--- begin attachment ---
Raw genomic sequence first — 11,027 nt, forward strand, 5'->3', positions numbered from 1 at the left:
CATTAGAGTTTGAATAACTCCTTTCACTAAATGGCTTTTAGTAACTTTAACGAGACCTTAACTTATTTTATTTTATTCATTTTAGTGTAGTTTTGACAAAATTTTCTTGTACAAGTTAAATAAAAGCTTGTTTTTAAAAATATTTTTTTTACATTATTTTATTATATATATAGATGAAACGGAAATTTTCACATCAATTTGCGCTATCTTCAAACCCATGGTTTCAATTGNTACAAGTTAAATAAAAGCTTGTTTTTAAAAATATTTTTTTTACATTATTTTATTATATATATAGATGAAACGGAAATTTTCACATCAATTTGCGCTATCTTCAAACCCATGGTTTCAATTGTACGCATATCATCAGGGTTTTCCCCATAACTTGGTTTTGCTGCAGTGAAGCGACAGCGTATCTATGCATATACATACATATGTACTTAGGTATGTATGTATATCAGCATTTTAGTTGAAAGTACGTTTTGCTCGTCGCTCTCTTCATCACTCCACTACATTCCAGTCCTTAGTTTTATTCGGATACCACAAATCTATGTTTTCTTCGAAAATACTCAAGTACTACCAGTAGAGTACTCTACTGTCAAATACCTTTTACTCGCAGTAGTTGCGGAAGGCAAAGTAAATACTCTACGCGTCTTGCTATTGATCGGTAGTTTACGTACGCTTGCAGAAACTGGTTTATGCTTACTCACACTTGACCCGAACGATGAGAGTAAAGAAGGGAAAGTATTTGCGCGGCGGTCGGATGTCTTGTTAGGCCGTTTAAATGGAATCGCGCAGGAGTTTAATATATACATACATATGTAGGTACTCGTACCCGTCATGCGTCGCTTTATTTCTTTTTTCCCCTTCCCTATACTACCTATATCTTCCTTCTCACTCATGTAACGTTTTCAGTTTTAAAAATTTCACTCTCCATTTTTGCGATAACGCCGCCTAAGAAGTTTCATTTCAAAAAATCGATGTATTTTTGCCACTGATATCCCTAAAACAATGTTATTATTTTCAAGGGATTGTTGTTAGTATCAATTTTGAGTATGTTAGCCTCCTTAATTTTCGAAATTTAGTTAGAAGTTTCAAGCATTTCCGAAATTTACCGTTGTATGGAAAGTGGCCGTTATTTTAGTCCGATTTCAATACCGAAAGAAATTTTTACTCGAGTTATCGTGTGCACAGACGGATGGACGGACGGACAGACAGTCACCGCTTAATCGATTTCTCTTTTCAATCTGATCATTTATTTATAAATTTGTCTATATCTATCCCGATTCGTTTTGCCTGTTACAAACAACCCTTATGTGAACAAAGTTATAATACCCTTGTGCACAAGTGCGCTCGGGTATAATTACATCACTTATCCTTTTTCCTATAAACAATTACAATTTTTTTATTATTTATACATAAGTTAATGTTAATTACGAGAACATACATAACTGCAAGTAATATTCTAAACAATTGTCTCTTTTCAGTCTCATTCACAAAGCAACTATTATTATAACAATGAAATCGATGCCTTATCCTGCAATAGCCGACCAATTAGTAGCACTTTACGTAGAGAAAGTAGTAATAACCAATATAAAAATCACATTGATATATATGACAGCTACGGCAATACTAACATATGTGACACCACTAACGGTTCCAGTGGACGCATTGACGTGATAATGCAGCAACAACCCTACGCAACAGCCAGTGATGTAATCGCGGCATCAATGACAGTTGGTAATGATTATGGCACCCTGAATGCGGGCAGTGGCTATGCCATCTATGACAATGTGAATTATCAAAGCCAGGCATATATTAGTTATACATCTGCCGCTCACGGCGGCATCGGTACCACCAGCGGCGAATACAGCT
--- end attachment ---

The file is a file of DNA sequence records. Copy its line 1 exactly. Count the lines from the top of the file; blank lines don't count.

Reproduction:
Raw genomic sequence first — 11,027 nt, forward strand, 5'->3', positions numbered from 1 at the left: